All that was bad enough, but because the 2016 Collective Agreement was only for one year, they all had to go through collective bargaining again in 2017. As you might imagine, it doesn’t go well.
By this point, the PSSA has been passed, but of course not proclaimed. So what does this mean for people negotiating in the meantime?
Well, there’s a problem. Even though the PSSA is not yet in force, it contains some retroactivity provisions. If anyone agrees to or gets awarded anything that would be higher, better, or not in accordance with the PSSA during this passed-but-not-proclaimed limbo, it will all be automatically erased once the PSSA becomes officially in effect. And not only that, any monies received by employees in the interim will be immediately transformed into a debt owed by the employee to their employer.
This means that the PSSA is essentially operating on anyone bargaining during the limbo period even though it is not legally operative. And that is certainly how the University now interprets the situation. They say they cannot consider anything that might be over and above was is set out in the PSSA even though it isn’t force yet. The University is not even certain that UMFA will get credit for the 2016 0% freeze to count as the first year of the PSSA 0%, 0%, 0.75%, 1% sustainability pattern.
What’s particularly galling is that the University had planned to make increases in salaries a priority. They had the money, but it was now being used for other purposes. UMFA reps encourage the University to speak out – you’re an independent institution, and this is governmental interference. Dr. Barnard publishes an open letter that reiterates that the University wanted to deal with salaries, and they did what they could. The University was not prepared to talk publicly about the details, but there is no indication that the Government is going to let up.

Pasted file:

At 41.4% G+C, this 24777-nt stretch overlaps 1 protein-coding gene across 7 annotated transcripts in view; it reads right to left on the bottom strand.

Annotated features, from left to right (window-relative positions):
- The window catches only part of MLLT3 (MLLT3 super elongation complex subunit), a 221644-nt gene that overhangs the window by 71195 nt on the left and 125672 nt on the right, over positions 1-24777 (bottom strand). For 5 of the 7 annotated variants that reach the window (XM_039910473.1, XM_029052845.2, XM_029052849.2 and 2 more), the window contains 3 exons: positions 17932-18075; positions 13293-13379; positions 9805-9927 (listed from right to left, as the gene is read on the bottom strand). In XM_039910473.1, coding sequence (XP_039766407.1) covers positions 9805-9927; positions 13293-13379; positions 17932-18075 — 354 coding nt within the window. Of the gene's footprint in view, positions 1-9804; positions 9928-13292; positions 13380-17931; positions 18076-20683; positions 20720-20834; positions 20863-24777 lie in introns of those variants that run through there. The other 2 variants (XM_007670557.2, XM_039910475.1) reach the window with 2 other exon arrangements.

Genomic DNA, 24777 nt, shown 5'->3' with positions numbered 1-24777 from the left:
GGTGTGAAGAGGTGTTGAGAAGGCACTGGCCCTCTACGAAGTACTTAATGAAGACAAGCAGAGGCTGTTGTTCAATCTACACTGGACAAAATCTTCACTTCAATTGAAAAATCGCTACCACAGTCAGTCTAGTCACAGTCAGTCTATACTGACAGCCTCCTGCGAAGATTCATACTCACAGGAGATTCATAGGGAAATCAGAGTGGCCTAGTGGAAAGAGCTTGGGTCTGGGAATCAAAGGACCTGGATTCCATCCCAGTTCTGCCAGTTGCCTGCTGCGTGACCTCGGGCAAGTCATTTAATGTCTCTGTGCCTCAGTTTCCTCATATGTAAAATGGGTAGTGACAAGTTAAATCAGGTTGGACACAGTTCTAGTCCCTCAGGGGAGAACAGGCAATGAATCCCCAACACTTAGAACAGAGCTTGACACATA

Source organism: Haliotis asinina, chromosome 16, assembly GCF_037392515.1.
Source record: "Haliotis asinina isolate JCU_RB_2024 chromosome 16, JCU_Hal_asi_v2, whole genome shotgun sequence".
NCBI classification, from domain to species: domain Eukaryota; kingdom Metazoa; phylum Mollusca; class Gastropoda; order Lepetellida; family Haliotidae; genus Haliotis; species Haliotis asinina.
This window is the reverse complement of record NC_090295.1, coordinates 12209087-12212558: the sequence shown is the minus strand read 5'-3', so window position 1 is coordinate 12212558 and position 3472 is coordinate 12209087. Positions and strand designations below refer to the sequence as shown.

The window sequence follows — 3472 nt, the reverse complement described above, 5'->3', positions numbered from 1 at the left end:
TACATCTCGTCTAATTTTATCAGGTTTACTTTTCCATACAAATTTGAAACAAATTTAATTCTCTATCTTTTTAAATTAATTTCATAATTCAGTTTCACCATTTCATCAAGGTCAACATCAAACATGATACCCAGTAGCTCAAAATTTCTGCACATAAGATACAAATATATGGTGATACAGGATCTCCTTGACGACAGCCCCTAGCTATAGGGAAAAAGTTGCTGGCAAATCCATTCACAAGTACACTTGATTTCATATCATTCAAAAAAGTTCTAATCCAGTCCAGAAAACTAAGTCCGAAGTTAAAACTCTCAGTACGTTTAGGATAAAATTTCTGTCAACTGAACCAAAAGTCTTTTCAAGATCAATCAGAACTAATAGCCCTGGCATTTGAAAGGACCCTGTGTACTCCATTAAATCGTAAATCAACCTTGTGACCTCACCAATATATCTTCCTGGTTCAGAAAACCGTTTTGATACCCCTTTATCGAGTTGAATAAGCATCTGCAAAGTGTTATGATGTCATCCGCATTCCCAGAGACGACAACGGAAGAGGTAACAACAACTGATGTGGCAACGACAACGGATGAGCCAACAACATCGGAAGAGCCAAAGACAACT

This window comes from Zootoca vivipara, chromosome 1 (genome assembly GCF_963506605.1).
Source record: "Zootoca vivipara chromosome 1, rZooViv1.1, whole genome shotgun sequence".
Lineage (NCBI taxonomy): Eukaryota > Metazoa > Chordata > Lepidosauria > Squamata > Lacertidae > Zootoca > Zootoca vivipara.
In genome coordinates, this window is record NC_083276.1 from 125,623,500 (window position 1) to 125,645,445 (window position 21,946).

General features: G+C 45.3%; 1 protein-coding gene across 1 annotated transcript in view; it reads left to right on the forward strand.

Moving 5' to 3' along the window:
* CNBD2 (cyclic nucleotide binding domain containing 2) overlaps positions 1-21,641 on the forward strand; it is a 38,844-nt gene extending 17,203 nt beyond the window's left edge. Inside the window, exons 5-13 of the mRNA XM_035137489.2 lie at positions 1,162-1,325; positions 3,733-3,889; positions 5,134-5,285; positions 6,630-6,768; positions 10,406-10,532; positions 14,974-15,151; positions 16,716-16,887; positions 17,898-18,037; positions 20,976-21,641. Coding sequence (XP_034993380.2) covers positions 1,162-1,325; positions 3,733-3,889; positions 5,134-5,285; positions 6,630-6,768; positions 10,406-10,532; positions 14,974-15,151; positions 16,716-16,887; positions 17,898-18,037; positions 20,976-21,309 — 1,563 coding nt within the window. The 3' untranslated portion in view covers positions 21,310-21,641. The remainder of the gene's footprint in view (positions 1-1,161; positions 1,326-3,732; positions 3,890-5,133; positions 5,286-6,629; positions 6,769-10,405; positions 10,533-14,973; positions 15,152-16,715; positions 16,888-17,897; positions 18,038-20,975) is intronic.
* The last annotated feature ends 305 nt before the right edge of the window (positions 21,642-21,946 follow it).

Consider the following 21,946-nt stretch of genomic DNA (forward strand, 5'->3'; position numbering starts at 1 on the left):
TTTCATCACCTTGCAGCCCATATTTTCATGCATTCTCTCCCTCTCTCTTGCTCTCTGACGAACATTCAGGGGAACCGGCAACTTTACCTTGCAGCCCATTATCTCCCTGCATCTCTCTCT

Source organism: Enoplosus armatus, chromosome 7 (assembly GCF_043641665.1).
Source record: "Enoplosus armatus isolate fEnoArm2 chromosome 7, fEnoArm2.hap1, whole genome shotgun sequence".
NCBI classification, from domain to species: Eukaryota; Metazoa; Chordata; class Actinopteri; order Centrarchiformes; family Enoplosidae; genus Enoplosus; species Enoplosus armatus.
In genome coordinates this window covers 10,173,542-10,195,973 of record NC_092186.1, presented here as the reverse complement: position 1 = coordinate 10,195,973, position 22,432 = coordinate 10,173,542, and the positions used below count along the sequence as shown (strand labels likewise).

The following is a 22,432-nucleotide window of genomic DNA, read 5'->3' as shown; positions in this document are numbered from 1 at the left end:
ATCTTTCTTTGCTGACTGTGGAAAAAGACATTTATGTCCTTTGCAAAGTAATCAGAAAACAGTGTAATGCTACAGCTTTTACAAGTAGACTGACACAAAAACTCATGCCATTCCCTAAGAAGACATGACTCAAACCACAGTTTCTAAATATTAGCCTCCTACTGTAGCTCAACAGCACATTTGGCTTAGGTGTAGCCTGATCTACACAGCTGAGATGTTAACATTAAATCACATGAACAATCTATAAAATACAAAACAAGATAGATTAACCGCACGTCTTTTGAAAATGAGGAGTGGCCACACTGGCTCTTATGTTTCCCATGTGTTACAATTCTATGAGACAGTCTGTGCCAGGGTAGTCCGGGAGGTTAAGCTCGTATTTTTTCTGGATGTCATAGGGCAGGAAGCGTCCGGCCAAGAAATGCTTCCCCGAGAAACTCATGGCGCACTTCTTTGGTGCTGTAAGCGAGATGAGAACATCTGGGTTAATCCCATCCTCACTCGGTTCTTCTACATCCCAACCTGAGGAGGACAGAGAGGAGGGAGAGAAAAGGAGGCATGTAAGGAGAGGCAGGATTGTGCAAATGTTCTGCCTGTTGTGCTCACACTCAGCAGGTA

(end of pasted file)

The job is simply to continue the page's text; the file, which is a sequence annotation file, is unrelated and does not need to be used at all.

UMFA tries to get creative – let’s put the retroactivity debts into an account that won’t be released until the legal status and constitutionality of the PSSA is determined. Nope.
Ok, how about a wage reopener – something that says that if the PSSA is held to be unconstitutional the collective agreement will be reopened to discuss the wages issue. One of the University Vice-Presidents even pleads with the Government to allow the University to agree to this, pointing out how demoralizing and damaging the strike was to the University community, and that the University was having trouble recruiting new faculty members as well as having lost a number of promising young academics to competitors.
Apparently the response by someone on behalf of the Government to these entreaties was no, because it was “too generous to labour.”
“This is what we are up against,” says Dr. Mark Hudson. The University is supposed to be independent, but it is going along with whatever the Government says. The PSSA isn’t in force yet, but we are being forced to comply with it anyway, and it is hampering every aspect of the bargaining process.
UMFA wonders – who are we even bargaining with? The University is the one at the table but the Government is dictating how the University proceeds.